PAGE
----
Why you might want to use a resting period

In most cases, an independently published author will use a resting period for one of these reasons:

  • You’re bringing out new editions of earlier novels in a series to match any large changes to writing style that developed in the later books.
  • Agents or publishers have expressed interest in the series and you’re waiting for their next correspondence.
  • You want to run a marketing experiment but need to give it the space before it starts to properly see its effects on your book sales.
  • You’re not sure if you’ll continue publishing the series or other ideas set in that fictional world
  • You want to see how well the book will do on its own without your awareness building work.
  • You’ve got a big change coming in one of the books (such as a new improved ending) or an increase in the standard price for the book.
  • You’ve a special edition coming and want to focus awareness on that particular one (for example, illustrated editions instead of text-only standard editions).

How to use the time it frees up

When you go into a resting period, you get all the time back from trying to grow your reader email list, fan community and book sales. If you love TV on demand such as Netflix or Amazon Prime, this could be when we start wasting time instead of being smart.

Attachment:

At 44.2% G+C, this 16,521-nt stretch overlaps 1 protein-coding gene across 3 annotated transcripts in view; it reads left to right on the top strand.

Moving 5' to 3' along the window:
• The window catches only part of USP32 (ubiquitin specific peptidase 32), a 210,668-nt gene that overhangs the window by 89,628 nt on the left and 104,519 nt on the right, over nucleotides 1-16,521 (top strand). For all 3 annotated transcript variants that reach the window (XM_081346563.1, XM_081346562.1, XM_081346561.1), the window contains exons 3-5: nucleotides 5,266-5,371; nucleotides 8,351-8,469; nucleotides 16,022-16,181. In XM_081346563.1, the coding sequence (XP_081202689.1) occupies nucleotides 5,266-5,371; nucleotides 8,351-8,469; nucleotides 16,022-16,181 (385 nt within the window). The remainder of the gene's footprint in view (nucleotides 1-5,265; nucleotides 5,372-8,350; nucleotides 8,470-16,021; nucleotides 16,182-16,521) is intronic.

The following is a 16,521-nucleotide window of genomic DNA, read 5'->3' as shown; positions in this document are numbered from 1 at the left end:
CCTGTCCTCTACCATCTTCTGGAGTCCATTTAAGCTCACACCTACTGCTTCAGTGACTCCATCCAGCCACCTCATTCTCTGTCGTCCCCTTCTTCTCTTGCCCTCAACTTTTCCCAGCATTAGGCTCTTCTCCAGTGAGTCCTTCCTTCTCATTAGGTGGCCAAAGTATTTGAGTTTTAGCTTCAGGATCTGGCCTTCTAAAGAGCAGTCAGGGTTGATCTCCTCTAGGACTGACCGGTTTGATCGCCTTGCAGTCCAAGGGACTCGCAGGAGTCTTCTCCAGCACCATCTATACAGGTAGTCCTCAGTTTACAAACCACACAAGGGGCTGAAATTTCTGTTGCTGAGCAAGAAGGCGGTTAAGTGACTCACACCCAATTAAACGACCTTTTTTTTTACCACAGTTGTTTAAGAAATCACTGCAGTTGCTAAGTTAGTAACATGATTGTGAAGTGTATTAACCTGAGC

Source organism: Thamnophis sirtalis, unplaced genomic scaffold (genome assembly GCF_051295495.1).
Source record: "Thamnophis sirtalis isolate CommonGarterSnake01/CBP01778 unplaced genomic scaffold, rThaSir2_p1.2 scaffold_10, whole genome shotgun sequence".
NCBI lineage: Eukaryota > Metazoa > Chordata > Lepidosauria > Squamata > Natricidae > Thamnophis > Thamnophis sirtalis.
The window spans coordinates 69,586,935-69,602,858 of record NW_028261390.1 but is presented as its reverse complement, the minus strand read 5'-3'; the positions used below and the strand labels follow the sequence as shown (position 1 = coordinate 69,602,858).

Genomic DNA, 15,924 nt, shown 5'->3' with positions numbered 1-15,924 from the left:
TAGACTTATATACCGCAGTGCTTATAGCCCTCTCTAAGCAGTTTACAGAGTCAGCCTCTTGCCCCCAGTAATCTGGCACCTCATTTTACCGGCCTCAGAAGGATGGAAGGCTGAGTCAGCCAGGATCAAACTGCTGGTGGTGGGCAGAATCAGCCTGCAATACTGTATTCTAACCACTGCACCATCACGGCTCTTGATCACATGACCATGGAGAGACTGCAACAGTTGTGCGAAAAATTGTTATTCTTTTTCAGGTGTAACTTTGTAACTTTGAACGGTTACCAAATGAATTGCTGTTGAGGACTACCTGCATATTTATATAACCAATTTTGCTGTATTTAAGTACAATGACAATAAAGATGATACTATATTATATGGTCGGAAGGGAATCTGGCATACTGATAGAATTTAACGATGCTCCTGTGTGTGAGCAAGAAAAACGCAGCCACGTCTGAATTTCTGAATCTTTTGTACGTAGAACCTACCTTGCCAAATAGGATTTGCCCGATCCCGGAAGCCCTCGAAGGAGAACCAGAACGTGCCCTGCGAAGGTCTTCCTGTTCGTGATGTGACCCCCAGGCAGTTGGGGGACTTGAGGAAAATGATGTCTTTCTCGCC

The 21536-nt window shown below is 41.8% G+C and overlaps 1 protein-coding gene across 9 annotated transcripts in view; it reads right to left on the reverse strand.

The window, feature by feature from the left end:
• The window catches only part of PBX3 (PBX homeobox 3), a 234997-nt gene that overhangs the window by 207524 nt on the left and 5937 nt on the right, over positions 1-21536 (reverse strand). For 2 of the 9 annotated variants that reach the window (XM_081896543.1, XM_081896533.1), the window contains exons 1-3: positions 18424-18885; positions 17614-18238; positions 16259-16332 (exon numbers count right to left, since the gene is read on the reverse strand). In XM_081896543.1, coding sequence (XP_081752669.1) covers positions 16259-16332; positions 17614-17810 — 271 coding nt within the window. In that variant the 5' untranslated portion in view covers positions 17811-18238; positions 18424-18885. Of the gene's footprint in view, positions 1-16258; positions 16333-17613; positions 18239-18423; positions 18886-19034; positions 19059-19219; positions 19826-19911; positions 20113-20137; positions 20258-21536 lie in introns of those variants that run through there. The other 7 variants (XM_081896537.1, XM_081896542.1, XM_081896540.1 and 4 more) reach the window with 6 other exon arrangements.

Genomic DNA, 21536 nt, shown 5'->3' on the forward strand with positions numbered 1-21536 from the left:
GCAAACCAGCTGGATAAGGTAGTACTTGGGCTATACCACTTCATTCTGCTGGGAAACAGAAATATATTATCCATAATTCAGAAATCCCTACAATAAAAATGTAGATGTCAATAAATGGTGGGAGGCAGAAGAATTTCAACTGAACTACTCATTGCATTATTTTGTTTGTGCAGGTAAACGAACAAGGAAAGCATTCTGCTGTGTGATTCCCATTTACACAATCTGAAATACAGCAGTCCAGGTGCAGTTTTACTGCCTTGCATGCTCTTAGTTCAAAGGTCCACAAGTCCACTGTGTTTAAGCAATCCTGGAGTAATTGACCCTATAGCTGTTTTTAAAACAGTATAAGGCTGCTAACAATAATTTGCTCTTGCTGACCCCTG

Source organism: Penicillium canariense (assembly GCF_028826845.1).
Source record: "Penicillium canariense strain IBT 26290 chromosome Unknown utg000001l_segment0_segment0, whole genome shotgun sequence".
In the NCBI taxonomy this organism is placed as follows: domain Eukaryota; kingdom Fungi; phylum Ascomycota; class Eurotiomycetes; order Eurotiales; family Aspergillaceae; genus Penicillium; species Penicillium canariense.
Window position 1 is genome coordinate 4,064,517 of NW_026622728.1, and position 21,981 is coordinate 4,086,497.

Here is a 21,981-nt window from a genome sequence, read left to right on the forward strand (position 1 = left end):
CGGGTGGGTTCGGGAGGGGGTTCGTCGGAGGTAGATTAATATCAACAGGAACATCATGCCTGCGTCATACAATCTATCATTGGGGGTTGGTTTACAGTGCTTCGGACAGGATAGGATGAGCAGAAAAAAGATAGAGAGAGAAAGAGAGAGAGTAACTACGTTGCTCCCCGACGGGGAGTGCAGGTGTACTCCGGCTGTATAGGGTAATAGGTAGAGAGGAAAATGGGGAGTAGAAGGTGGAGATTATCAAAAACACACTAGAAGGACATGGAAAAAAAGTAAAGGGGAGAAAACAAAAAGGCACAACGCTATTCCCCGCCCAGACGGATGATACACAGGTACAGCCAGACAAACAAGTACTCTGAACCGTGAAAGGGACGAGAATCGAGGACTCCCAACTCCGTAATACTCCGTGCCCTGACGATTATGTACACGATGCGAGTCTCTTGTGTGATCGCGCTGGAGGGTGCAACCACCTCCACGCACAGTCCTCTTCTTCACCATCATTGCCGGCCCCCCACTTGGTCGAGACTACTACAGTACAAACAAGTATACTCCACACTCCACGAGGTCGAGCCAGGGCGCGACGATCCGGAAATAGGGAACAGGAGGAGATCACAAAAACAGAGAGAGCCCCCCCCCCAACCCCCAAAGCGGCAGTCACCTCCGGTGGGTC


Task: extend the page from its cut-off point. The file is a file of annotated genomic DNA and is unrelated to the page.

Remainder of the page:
If you’re making changes, you can still write on other projects or use the time to network with other authors.

You could also use it to study book marketing from a different site or podcast to normal, or create a new outline for an additional project you can bang out in the downtime.

In short – it’s only downtime for your series or books. It’s not downtime for you and you should use it to grow your author assets where possible.

How to boost book sales after the resting period is over?

My number one tip is cross-promotion. Combining awareness building with another author can help you both swap fans without losing them. Writers aren’t in competition with each other. We’re allies. There’s a new person taking to reading every day.

Check out my article, The Ultimate Guide to Cross-Promotion for Authors, here.